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MARION HISTORICAL MUSEUM PHOTO

Bank officers (from left) W.H. Dudley, George Shirk, and Harry Mason pose in front of the First National Bank of Marion at its opening in the current location of Marion National Bank in 1882.

Banks weren’t great credit risks

Marion has perhaps more than its share of longstanding local businesses.

The Case family’s insurance agency, this newspaper, and the Hannaford family’s abstracting business, now Security 1st Title, all boast of roughly a century and a half of continuous service.

Conspicuously absent from the list of longstanding local businesses are banks.

One might suspect many failed during the Great Depression. However, the town’s two oldest banks both survived that upheaval, and its other bank, Tampa State, didn’t opened its branch here until much later, in 1998.

The town’s oldest bank, Marion National, was founded in 1905. Farmers and Drovers (now Central National) dates back to 1917. The Depression began more than a decade later in 1929.

What the town’s original banks succumbed to was a much earlier financial crisis, the Panic of 1893.

The same upheaval condemned the Chingawasa Springs resort and Marion Belt and Chingawasa Springs Railroad, which used to run down the middle of 3rd St.

It also gave rise to the radical Populist political movement, which dogged local politics for nearly a decade.

In its early years, Marion was blessed with multiple banks. The oldest and largest was Cottonwood Valley Bank, located imposingly at the west end of downtown’s Main St. in Rogers Hall.

The old stone building, demolished in 1997, was more recently known as the Wolf’s Creamery building. The land now is a parking lot across from Webster Auto Service.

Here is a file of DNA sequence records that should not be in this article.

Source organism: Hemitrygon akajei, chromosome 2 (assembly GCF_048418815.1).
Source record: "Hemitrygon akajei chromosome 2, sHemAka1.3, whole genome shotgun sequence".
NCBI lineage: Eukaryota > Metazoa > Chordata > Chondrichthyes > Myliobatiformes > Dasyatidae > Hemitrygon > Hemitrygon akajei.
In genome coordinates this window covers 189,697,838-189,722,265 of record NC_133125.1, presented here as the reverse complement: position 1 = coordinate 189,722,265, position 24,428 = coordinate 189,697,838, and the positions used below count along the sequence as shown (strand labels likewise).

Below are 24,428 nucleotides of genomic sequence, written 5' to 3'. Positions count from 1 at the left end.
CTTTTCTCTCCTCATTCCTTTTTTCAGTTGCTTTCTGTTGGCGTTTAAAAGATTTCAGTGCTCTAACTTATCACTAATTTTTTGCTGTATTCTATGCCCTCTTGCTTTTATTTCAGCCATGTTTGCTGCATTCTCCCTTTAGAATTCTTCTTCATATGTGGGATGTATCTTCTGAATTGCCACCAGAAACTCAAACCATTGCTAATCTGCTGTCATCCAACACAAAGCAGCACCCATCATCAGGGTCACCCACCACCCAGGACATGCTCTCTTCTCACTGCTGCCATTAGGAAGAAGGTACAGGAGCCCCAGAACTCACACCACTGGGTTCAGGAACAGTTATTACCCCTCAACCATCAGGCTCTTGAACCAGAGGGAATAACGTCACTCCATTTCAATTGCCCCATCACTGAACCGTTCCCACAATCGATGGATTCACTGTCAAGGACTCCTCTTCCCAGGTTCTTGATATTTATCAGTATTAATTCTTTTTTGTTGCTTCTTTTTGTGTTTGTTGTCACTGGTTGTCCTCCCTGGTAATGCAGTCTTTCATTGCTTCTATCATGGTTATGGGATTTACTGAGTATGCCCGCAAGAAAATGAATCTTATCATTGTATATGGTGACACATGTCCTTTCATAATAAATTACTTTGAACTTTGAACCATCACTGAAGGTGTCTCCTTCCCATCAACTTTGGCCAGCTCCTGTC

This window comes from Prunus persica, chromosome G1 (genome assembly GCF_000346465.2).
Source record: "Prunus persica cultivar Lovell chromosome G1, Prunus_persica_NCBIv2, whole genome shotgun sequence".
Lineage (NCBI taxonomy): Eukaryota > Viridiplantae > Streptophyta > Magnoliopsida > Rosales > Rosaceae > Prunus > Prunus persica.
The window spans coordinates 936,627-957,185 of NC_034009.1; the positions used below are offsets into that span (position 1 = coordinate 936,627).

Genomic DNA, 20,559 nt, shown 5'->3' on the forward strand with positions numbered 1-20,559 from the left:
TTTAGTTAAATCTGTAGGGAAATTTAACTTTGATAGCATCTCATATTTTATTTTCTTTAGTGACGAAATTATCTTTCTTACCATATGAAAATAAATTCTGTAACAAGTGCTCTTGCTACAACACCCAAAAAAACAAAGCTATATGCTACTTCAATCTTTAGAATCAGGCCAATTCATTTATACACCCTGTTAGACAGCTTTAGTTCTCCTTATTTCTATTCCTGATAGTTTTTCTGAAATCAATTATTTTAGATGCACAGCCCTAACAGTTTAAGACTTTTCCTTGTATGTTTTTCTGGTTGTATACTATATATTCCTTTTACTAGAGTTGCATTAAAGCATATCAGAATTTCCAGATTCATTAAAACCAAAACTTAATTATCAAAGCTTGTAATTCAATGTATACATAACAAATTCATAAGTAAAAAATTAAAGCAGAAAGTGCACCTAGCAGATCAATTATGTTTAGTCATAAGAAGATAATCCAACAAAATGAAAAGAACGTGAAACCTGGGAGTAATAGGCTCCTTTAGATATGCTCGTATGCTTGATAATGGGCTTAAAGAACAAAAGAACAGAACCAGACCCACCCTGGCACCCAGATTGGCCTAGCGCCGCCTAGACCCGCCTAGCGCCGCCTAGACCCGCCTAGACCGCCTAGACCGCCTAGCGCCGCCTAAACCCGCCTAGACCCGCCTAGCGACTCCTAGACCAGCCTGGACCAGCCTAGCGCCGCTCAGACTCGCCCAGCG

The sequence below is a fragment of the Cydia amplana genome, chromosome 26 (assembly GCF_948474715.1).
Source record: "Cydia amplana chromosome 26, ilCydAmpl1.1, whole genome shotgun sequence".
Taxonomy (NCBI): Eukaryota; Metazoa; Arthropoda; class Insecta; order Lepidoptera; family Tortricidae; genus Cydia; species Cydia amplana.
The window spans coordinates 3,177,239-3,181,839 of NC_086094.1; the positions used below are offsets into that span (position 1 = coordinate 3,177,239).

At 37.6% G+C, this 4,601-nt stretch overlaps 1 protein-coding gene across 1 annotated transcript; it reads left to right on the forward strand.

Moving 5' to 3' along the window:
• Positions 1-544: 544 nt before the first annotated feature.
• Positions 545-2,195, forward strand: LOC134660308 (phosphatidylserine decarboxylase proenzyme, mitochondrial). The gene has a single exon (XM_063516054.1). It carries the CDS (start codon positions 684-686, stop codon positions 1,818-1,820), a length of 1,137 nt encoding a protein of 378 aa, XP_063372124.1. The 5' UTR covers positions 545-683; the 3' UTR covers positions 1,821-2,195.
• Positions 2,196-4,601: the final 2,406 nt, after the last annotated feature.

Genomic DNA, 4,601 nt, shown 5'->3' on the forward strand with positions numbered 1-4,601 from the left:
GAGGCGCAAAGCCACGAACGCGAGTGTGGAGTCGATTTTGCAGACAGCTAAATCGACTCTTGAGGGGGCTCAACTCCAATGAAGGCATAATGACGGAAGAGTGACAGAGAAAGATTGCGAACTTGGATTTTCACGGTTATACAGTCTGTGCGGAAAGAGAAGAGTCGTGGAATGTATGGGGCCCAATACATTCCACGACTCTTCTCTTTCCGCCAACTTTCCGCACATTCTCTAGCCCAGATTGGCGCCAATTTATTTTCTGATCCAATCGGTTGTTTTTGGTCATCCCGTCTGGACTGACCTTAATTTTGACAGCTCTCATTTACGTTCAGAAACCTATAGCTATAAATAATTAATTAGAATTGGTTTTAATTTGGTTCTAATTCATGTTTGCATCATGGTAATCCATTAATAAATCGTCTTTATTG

In the 1870s, Cottonwood Valley was presided over by Marion pioneer Levi Billings with fellow pioneer Alex Case serving as cashier, an important position in those days.

Its rival was the Bank of Marion Centre, later known as First National Bank of Marion. In the 1880s and early 1890s, it was located in the same building that Marion National much later occupied. Marion National eventually demolished that building in 1979 to construct its present home.

In 1884, a third bank was located in what’s now JR Hatters at 201 E. Main St., the oldest surviving former bank building in Marion. Neither that bank nor First National, which was put into receivership in 1893, survived, however.

A new bank, the State Bank of Commerce, eventually replaced First National in the now vacant Donaldson and Hosmer Building at 318 E. Main St. It closed in the late 1940s.

Other early banks were located in the 1882 building now occupied by Barely Mak’n’ It Antiques. That storefront is the third and only remaining piece of a four identical storefront “block” that originally included the First National and Marion National storefront three doors to the west.

After the Panic of 1893, Cottonwood Valley Bank was liquated and re-chartered as First State Bank. It didn’t last long, however, failing in 1898 after an apparently futile attempt to sell stock to the public.

A year later, the Record reported that the bank’s president, H.E. Mason, had been sentenced to two years in prison for falsifying the bank’s books.

“Public sentiment was with him,” the Record reported at the time, “until the flower parade at Marion last fall, when Mason appeared with a handsome carriage. This angered his creditors, and the suits against him have been pressed since that time.”

Last modified Jan. 8, 2020

 

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